Kazuo Ishiguro’s first novel is one of my favorites: the tale of Etsuko, a Japanese woman living in the English countryside, unraveling the suicide of her eldest daughter. Woven throughout is another tale, set in a suburb of Nagasaki several years after the end of World War II: Etsuko, then a pregnant new wife, befriends an unusual woman and her troubled daughter who rent one of the only traditional cottages not destroyed by the bomb or condemned in the aftermath. There is a literal wilderness here: the edge of the city where the rebuilding has stopped, where industrial waste pools and a small bridge across the dirty river leads to an abandoned wood.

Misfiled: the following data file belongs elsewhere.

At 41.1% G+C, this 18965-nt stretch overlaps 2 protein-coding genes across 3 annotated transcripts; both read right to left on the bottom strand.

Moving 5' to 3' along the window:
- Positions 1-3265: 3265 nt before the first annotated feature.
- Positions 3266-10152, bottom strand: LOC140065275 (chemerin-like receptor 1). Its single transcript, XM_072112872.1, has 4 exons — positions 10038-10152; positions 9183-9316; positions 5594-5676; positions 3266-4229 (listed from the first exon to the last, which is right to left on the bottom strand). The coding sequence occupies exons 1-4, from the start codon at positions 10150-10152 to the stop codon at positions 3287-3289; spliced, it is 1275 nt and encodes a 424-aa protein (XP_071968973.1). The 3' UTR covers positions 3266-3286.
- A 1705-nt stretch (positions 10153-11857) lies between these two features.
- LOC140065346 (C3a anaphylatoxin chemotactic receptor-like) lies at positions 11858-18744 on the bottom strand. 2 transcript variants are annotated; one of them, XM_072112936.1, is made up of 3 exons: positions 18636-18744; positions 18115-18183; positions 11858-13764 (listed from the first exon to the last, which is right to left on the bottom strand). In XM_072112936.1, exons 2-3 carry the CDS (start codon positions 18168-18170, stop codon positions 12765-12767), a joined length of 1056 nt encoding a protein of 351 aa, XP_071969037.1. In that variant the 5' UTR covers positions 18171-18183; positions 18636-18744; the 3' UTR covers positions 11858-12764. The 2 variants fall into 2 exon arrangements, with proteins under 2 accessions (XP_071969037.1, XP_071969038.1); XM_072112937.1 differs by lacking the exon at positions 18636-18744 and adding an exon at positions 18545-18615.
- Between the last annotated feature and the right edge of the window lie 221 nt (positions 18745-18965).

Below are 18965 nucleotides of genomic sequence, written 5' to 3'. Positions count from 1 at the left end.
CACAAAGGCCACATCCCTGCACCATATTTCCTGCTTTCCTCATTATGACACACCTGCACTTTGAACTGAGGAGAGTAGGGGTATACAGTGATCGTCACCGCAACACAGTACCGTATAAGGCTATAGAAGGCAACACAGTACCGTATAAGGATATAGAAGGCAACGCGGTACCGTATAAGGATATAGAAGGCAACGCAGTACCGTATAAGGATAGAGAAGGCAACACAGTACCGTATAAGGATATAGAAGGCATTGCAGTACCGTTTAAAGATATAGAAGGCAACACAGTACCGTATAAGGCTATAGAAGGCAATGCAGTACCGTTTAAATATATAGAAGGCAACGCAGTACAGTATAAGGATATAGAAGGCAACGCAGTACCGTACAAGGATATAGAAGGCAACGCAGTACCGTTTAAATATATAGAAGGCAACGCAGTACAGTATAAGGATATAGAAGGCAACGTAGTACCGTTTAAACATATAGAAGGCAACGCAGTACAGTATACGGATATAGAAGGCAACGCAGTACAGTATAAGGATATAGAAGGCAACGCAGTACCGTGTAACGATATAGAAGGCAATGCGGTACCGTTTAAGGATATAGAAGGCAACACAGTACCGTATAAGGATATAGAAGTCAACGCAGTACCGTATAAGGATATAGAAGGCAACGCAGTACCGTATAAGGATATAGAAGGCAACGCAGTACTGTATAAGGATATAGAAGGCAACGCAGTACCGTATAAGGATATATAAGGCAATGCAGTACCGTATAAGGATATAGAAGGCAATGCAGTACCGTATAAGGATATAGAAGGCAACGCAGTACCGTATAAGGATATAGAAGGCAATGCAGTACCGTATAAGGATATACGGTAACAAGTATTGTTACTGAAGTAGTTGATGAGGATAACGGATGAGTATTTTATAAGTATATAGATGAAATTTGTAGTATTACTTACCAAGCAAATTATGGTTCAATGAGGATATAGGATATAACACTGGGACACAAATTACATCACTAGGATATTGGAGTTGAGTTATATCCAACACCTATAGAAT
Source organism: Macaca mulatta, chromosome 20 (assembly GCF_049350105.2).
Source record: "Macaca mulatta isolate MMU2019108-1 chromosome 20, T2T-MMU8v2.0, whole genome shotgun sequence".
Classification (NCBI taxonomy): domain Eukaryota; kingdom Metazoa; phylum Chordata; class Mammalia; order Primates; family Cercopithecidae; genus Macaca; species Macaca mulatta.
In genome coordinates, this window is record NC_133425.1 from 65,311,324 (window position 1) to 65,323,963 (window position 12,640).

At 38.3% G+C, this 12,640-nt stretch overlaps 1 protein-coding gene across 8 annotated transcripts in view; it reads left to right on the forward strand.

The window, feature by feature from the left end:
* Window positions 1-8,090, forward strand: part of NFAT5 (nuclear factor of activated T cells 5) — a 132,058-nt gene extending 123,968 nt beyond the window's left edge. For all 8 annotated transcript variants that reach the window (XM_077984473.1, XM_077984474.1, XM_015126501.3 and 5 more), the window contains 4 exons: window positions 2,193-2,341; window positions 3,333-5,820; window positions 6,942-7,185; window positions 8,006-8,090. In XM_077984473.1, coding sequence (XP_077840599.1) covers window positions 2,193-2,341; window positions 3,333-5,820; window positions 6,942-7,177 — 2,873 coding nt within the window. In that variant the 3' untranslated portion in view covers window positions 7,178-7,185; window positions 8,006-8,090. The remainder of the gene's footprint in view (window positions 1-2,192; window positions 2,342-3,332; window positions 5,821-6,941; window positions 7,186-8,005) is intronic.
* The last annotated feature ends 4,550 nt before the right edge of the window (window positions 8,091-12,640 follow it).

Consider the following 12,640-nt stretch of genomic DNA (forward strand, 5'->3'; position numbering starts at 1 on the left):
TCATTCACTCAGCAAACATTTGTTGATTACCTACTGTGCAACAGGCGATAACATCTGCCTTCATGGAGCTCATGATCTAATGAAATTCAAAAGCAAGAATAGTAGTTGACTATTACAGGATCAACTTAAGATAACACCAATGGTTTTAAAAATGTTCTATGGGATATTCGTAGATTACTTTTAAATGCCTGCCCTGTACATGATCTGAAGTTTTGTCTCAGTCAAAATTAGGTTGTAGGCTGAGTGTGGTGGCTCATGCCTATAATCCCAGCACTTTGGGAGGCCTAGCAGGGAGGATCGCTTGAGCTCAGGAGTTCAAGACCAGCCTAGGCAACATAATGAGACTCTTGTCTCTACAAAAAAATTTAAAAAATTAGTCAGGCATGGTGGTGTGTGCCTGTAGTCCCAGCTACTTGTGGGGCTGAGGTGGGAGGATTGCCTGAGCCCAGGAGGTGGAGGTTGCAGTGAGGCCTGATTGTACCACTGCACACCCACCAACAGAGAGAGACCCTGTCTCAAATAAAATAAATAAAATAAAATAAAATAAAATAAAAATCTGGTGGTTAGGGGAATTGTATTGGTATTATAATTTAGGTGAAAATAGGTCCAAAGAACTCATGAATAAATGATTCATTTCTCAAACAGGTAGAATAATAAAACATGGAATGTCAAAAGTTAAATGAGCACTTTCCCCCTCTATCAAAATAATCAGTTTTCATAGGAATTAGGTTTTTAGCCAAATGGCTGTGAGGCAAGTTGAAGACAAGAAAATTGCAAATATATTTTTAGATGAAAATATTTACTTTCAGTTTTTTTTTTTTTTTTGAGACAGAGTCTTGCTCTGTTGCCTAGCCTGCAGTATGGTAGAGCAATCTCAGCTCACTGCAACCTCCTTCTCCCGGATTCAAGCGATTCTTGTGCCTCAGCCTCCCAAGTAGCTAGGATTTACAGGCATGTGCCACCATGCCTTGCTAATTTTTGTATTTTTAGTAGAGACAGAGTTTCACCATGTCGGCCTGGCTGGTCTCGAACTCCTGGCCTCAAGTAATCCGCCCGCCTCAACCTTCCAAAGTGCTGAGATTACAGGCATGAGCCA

3.7 rating based on 14,451 ratings (all editions)
Author(s): Publisher: Faber and Faber
In his highly acclaimed debut, A Pale View of Hills, Kazuo Ishiguro tells the story of Etsuko, a Japanese woman now living alone in England, dwelling on the recent suicide of her daughter. Retreating into the past, she finds herself reliving one particular hot summer in Nagasaki, when she and her friends struggled to rebuild their lives after the war. But then as she recalls her strange friendship with Sachiko - a wealthy woman reduced to vagrancy - the memories take on a disturbing cast.